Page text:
Spread of the virus to humans has been limited and sporadic since 2016, the CDC says.

How does H5N1 spread?

Bird flu H5N1 is more of a danger to wild and domestic birds.

The American Veterinary Medical Association and the U.S. Department of Agriculture say that in 2022 alone, more than 40 million birds in 35 states died from disease or because farmers had to destroy flocks to prevent spread of the virus.

The CDC says infected birds can shed avian flu viruses in their saliva, nasal secretions and feces. Birds can become infected through contact with surfaces that have been contaminated by infected birds.

Since the start of the outbreak in February 2022, the U.S. Department of Agriculture says nearly 86 million birds have been affected and the virus has been detected in 1,118 flocks in 48 states, including three so far this year in North Carolina.

The veterinary association says H5N1 is unusual in that it causes disease and death in dozens of species of birds, many more than previous avian flu outbreaks.

How does the virus affect mammals?

The virus has so far been found in 18 kinds of mammals in the U.S., though this year marks the first time H5N1 has been detected in U.S. cattle. So far, all the herds affected in the U.S. have been dairy cows.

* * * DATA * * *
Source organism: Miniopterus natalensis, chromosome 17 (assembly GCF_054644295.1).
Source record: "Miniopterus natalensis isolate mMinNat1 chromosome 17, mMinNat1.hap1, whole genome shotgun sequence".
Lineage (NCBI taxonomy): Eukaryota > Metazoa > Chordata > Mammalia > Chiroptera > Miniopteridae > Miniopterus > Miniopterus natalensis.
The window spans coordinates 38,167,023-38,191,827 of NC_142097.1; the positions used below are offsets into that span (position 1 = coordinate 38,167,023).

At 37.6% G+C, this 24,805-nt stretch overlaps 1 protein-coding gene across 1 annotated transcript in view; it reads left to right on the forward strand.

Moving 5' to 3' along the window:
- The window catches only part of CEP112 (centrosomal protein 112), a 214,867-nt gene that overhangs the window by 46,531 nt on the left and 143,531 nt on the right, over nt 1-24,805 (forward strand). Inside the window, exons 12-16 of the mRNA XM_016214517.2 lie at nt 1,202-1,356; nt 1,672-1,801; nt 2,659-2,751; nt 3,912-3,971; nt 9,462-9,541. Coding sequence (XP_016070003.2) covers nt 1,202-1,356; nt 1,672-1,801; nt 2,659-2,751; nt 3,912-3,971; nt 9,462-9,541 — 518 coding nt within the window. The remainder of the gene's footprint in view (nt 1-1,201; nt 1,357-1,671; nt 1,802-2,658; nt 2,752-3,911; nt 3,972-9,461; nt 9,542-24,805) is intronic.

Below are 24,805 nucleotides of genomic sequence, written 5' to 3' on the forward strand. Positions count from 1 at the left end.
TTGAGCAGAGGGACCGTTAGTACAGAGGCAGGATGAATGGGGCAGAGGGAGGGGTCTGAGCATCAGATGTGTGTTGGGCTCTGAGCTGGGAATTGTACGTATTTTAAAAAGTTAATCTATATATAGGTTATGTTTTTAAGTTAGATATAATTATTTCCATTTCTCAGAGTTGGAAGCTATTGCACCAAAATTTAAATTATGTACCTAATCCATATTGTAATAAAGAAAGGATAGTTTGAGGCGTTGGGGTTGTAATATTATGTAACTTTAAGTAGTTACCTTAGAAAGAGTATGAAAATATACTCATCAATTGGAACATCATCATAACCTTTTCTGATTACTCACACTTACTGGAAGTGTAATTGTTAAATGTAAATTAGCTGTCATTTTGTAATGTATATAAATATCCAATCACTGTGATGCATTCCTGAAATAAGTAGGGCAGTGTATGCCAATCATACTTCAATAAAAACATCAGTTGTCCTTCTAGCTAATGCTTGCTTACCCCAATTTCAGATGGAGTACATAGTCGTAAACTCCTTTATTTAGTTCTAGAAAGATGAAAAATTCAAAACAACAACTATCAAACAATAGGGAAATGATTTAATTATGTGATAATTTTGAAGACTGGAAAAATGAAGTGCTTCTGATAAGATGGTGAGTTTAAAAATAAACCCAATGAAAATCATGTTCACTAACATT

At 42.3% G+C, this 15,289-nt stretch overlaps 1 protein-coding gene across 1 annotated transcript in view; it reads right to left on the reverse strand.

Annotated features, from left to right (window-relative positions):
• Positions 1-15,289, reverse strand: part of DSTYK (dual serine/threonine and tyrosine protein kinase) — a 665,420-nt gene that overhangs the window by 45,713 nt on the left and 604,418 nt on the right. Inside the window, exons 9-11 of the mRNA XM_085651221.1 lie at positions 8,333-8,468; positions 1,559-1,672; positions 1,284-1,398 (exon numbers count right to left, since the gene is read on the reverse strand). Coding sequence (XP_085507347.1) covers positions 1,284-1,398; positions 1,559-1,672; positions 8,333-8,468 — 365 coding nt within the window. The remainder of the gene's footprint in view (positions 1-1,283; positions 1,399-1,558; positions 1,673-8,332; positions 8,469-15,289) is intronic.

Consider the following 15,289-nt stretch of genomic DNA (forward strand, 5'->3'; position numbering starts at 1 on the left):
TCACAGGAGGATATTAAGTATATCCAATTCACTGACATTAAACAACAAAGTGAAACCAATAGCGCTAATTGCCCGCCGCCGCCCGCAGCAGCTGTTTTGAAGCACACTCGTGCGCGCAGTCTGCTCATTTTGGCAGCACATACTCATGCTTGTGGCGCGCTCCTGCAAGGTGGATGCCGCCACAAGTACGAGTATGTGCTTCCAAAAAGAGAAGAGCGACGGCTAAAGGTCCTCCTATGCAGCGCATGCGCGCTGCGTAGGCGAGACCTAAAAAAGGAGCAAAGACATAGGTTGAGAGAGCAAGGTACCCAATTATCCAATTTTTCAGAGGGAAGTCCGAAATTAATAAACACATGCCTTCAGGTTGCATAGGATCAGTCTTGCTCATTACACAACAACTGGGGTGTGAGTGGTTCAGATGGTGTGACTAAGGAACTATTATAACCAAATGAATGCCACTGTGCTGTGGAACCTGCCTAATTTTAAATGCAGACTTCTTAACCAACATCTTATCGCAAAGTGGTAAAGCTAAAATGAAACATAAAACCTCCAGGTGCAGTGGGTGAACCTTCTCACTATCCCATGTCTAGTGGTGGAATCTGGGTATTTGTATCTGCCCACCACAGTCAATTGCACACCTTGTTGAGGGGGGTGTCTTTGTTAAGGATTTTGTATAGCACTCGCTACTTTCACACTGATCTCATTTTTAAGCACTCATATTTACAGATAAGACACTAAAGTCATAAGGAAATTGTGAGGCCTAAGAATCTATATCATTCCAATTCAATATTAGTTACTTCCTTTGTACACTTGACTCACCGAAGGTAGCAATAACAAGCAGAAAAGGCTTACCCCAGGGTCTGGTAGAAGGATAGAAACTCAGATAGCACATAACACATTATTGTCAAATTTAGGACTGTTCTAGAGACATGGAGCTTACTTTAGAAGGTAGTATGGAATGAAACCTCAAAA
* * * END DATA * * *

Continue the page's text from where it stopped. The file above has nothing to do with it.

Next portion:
Until it was found in dairy cattle in the state, the only mammal in North Carolina known to have had the virus was a black bear confirmed in December 2022 in Hyde County.

The USDA says that in herds that show symptoms of H5N1, an average of one-tenth of the cattle appear to be affected, and very few cows have died. Cattle producers are told to watch for:

Decreased herd-level milk production

Decreased feed consumption

Abnormal feces and fever in some cows

The USDA says that so far it doesn’t appear that H5N1 is deadly to dairy cows or that the animals need to be destroyed.

Infected animals should be isolated to prevent the spread of illness to the rest of their herd, the USDA says.

How can backyard flocks be protected?

Bird flu H5N1 remains highly contagious for birds and is deadly to chickens and turkeys.

N.C. State Extension. specialists say backyard birds that have the potential to come into contact with migratory birds are at the highest risk for infection.

Watch out for symptoms of avian flu H5N1, which include:

Low energy, appetite, activity, & egg production

“Oopsy” eggs: soft shelled or misshapen

Unwell Swells: Swollen head, eyelids, combs, & wattles

Nasty Noses: Runny nares (aka nostrils of birds) & difficulty breathing

Tripping, tremors and twisting: head & neck twist, birds stumble, circle and fall

Unpopular purple and green goo: Purple wattles, combs, legs and green diarrhea

To protect backyard birds, extension specialists advise:

Keep birds enclosed in a pen away from wild birds, especially when wild birds are migrating.

Keep a pair of “bird boots,” shoes or boots that go only to your coop or are cleaned before leaving your coop or farm.

Wash clothes, vehicles, hands and anything else that comes into contact with other flocks or migratory birds.

If any of your birds develop symptoms, contact your veterinarian or call the NCSU Veterinary Office at 919-707-3250.